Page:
Single-nucleotide polymorphisms (SNPs) are the most robust and appropriate phylogenetically informative markers (7). Therefore, in recent years, some authors have proposed SNPs in phylogenetic studies (2, 8, 12). Some SNPs have been linked to specific M. tuberculosis phylogenetic lineages, such as an SNP in the mgtC gene (R182H) that can differentiate between Haarlem and non-Haarlem lineages (1), the variation in Rv2629 (N64A), which is found exclusively in lineages from Beijing (5, 13), and an SNP in fadD28 codon 507, which acts as a specific marker for the East Asia lineage (6).

In the present study, we investigated mutations in the gidB gene in clinical isolates representative of the genetic diversity of M. tuberculosis to explore its possible involvement in STR resistance in strains from southern Brazil. Furthermore, we stratified the strains according to the different phylogenetic lineages and showed that the gidB16 polymorphism (16G allele) was exclusively present in the Latin American-Mediterranean (LAM) genotype and that the gidB92 polymorphism (92C allele) was associated with the Beijing lineage in another population.

MATERIALS AND METHODS

Strains.

One hundred six M. tuberculosis strains originating from the south of Brazil were isolated between 2005 and 2006 at LACEN-RS (Central Laboratory of Rio Grande do Sul State, Brazil), and 22 M. tuberculosis strains of Beijing genotype were acquired from the collection at the Institute of Tropical Medicine (ITM) in Belgium.

MIC determinations.

The resazurin microtiter assay (REMA) was used for MIC determinations (21). Briefly, 96-well plates were filled with 7H9-oleic acid-albumin-dextrose-catalase medium. Serial 1:2 dilutions of STR (125 μg/ml to 0.12 μg/ml), rifampin (RIF; 16 μg/ml to 0.03 μg/ml), and isoniazid (INH; 12.8 μg/ml to 0.01 μg/ml) were performed in each column. The breakpoint used to determine STR resistance was an MIC of ≥1 μg/ml; INH and RIF resistance was considered as an MIC of ≥0.25 μg/ml (19).

DNA extraction and sequencing.

DNA was isolated from mycobacterial cultures by a lysozyme/proteinase K cetyltrimethylammonium bromide procedure (28). A 306-bp fragment of the M. tuberculosis rpsL gene (GenBank accession number L08011) and the 530 region (238 bp) and 912 region (238 bp) of the rrs gene (GenBank accession number X52917) were amplified as described by Tracevska et al. (27), and a 675-bp fragment of the gene gidB (GenBank accession number AAK48404) was amplified as described by Spies et al. (25). Amplification products were sequenced using the ABI Prism 3100 DNA sequencer (Applied Biosystems) and MegaBACE 1000 DNA analysis system (GE Healthcare Life Sciences). Nucleotide sequences were analyzed using the programs PREGAP and GAP4 of the STADEN software package ver. 10.0. Nucleotide sequences with Phred values of >20 were considered for analysis.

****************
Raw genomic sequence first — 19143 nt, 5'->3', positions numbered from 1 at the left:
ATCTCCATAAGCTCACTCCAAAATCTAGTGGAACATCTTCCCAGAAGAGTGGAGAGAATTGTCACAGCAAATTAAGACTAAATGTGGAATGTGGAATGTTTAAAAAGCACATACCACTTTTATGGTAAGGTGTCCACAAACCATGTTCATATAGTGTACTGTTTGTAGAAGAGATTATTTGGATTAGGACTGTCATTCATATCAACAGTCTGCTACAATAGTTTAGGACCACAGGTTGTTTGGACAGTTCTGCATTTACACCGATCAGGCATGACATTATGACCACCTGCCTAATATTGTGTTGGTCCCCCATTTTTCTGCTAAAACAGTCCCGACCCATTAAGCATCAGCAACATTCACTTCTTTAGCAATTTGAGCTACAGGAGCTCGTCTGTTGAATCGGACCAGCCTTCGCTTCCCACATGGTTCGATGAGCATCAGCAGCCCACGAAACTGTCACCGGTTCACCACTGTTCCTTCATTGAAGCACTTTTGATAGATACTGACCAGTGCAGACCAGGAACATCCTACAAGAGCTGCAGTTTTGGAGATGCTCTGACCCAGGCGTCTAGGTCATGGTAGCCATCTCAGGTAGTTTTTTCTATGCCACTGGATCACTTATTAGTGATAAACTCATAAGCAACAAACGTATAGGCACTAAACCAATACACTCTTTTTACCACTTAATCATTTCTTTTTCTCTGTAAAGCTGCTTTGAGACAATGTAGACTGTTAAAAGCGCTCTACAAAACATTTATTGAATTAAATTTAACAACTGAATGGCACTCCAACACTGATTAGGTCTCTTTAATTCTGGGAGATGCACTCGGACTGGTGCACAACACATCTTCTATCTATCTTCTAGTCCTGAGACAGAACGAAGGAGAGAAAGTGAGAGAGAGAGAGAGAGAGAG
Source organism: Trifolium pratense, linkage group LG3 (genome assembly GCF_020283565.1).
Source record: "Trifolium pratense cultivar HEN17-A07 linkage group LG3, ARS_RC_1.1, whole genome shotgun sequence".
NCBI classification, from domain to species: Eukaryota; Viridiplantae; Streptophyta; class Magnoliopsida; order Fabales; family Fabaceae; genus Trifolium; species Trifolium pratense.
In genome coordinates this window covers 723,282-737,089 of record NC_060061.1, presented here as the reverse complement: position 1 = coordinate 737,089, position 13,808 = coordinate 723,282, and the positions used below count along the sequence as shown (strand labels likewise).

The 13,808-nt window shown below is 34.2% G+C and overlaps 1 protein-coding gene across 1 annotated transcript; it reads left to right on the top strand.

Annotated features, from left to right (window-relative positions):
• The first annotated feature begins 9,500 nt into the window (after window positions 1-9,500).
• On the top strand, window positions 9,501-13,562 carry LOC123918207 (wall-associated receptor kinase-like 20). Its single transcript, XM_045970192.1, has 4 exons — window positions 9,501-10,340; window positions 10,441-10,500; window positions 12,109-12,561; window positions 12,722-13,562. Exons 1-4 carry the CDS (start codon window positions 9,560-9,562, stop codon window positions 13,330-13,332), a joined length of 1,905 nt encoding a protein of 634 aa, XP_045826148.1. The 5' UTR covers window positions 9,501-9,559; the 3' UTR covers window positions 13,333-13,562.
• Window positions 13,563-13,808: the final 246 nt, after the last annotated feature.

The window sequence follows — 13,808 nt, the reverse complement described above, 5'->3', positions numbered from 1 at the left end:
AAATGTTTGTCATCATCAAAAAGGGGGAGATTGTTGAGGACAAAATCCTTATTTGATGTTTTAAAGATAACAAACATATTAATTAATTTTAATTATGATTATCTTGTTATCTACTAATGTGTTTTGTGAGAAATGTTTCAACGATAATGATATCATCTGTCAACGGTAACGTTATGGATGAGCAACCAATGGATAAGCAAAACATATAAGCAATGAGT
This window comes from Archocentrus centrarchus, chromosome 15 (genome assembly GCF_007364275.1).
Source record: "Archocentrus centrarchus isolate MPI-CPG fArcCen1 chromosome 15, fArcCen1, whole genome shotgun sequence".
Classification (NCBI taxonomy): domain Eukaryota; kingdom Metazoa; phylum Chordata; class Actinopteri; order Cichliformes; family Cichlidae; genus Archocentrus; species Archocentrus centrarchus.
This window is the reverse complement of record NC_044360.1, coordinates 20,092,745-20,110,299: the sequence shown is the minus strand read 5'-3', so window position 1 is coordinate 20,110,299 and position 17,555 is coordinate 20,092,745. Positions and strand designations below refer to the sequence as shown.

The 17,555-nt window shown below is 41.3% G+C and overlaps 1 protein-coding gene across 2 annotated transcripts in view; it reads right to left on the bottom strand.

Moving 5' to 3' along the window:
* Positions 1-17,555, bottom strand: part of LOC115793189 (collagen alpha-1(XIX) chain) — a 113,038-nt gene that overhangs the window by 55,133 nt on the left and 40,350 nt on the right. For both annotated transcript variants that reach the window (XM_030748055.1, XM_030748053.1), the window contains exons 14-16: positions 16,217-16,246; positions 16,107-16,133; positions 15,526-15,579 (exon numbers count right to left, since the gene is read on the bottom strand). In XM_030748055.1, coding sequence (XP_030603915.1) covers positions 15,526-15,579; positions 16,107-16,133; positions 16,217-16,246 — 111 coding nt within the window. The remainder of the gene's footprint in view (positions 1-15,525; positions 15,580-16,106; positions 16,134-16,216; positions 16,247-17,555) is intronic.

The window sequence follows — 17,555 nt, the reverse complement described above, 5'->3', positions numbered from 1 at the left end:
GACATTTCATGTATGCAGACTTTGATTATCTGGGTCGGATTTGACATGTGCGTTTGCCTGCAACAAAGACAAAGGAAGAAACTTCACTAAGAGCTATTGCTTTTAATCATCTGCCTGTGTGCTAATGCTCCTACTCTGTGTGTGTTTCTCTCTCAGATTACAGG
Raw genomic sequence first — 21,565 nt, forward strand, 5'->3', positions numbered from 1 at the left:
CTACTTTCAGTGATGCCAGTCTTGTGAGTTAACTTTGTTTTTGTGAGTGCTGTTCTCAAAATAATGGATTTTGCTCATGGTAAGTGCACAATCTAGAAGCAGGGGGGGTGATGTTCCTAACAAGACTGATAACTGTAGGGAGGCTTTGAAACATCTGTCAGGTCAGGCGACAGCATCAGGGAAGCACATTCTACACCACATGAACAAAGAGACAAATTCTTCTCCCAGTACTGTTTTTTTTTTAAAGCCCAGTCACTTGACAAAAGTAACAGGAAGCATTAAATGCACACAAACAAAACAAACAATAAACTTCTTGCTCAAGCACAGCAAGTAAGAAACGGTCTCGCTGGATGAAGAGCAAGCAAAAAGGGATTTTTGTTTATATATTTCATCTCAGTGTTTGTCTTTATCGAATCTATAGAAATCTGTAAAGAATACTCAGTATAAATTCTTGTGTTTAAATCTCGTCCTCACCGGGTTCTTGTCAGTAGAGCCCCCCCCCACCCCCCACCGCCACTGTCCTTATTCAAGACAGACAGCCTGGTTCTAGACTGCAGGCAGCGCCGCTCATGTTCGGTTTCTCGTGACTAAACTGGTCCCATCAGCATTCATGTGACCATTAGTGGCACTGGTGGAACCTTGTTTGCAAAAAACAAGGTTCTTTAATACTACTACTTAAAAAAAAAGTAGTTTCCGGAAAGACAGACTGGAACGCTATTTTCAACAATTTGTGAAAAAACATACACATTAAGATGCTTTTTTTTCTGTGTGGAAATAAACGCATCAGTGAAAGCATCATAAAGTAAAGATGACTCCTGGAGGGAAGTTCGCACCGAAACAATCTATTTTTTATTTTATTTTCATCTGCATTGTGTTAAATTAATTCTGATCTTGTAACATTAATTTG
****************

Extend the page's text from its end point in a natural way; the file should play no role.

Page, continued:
Genotyping.

Spoligotyping was performed using a commercial kit (Isogen Biosciences B.V., Netherlands) according to the manufacturer's instructions. Spoligopatterns obtained were entered in a binary format as Excel spreadsheets (Microsoft, Redmond, WA) and compared to information in the SITVIT database (http//www.pasteur-guadaloupe.fr:0881/SITVITDemo/) (3).

LAM-specific PCR.

The strains were further characterized by a LAM-specific PCR to classify strains that could not be assigned to an internationally recognized genotype lineage and to confirm the spoligotyping result. In this assay, PCR primers identified the presence of an IS6110 insertion (position 932204 according to the whole H37Rv genome sequence), which is unique to all members of the LAM lineage (17). PCR amplification products were electrophoretically fractionated in a 3.0% agarose gel at 85 V for 2 h. The presence of a LAM strain was represented by a band of 205 bp, while a non-LAM strain was represented by a band of 141 bp (17).

RESULTS

Mutations in the rpsL, rrs, and gidB genes and STR resistance.

To analyze if mutations in the gidB gene were related to STR resistance, we compared the mutations present in resistant and susceptible strains with sequencing data from rpsL and rrs, genes known to be related to STR resistance.